Robert Gee’s attempt to gain a seat in the 1918 general election as a National Democratic Party candidate was unsuccessful. His second chance came in the 1921 Woolwich East by-election, when he stood against the Labour Party candidate Ramsay MacDonald. The contrast between Gee as a Victoria Cross holder and MacDonald who was regarded as a coward for not having fought in the war generated considerable interest, and was used by Gee to his advantage. ‘Above everything’, he declared in a rousing address to the electors, ‘I stand as a Briton, a lover of my own country, and a confident believer in its power for good in the destiny of the world. I am desirous on this, and on every other occasion, of preventing mischievous men from entering the House of Commons, and particularly those who, in time of stress and peril, did nothing to help the common cause, and to back the men who were fighting their country’s battles.’ Gee’s strategy worked, and he won the seat by 683 votes. He lost his seat in the general election of 1922, but won it back two years later when he was elected MP for Bosworth.
However, behind the façade of his political success, Robert Gee’s personal life was spiralling out of control. The physical and psychological injuries he had sustained during the war showed no signs of healing. The strain caused by his electoral win in 1921 took a heavy toll. ‘I had to be up nearly all night with him’, his wife Betty wrote to Mrs Armstrong, ‘his nerves were terrible – I was really afraid of his brain – the paper men & photographers were awful, well it’s all over & we won, but oh dear it’s awful to see him he went to Breakfast at 10 Downing Street & came home so white and fainted dead off.’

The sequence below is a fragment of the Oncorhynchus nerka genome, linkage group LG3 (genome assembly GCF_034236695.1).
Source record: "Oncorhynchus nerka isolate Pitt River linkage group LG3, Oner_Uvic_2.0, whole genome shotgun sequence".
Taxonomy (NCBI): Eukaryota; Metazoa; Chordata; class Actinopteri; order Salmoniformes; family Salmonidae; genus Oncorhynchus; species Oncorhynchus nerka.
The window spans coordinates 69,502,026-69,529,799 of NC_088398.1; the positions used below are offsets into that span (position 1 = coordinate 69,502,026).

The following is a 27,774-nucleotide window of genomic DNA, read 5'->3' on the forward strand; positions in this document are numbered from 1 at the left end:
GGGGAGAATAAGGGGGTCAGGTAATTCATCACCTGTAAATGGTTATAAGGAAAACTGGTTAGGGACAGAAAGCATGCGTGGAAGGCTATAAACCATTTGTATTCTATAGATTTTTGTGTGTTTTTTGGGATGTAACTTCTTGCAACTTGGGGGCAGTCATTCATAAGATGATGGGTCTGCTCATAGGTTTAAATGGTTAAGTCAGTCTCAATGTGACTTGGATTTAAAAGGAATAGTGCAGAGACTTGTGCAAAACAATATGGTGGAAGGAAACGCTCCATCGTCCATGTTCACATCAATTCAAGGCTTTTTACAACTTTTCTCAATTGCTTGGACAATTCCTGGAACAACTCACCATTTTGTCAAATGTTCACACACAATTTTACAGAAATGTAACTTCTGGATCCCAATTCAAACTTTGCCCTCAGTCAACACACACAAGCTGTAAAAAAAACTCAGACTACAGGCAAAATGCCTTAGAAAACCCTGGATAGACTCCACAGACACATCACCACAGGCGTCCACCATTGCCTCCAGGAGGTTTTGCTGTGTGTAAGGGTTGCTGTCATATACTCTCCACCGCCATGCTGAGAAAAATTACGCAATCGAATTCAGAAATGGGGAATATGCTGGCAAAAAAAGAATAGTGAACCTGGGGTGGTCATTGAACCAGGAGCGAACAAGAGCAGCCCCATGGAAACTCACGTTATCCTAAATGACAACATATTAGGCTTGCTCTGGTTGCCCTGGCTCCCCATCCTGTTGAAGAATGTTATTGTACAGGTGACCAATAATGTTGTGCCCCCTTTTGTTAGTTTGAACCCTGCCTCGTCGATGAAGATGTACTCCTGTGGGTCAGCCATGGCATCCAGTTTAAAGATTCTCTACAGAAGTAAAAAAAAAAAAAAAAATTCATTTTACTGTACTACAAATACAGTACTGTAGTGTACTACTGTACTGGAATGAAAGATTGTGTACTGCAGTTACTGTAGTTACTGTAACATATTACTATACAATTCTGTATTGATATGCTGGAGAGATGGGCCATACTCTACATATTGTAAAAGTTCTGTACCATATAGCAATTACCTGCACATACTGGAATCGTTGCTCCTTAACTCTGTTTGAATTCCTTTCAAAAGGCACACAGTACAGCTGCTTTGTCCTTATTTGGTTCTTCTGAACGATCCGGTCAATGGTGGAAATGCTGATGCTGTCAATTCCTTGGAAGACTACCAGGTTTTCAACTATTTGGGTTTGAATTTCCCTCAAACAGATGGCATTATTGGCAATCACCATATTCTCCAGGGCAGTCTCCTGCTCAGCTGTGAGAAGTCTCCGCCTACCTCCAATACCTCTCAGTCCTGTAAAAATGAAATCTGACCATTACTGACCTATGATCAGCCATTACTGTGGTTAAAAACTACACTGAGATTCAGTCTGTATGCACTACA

To add to Robert’s problems, the pain caused by his head and stomach wounds was treated by doctors with injections of heroin, to which he became addicted. He began to suffer from violent mood swings, offending many of his friends through his ill manners, and ending up being sued for slander by members of the Council of the Royal Society for the Prevention of Cruelty to Animals. He began an affair with one of his wife’s friends, and when she found out about it he tried to kill her. In July 1925, he collapsed three times in the House of Commons, and was ordered to take a rest from parliamentary duties. He sold everything he could get his hands on and sailed for Australia with his mistress, leaving his wife and daughters destitute. He purchased two thousand acres of bush in Western Australia and converted it into a wheat farm. After two years, he announced his retirement for British politics and settled permanently in Australia.
Robert Gee returned briefly to England in 1956 to attend the centenary celebrations of the Victoria Cross. He returned to Australia, where he died in a rest home in Perth on 2 August 1960 aged 84. His estranged wife Elizabeth died three months later on 7 November in Tankerton, Kent.
Robert Gee’s Victoria Cross is displayed at the Royal Fusiliers Museum in the Tower of London.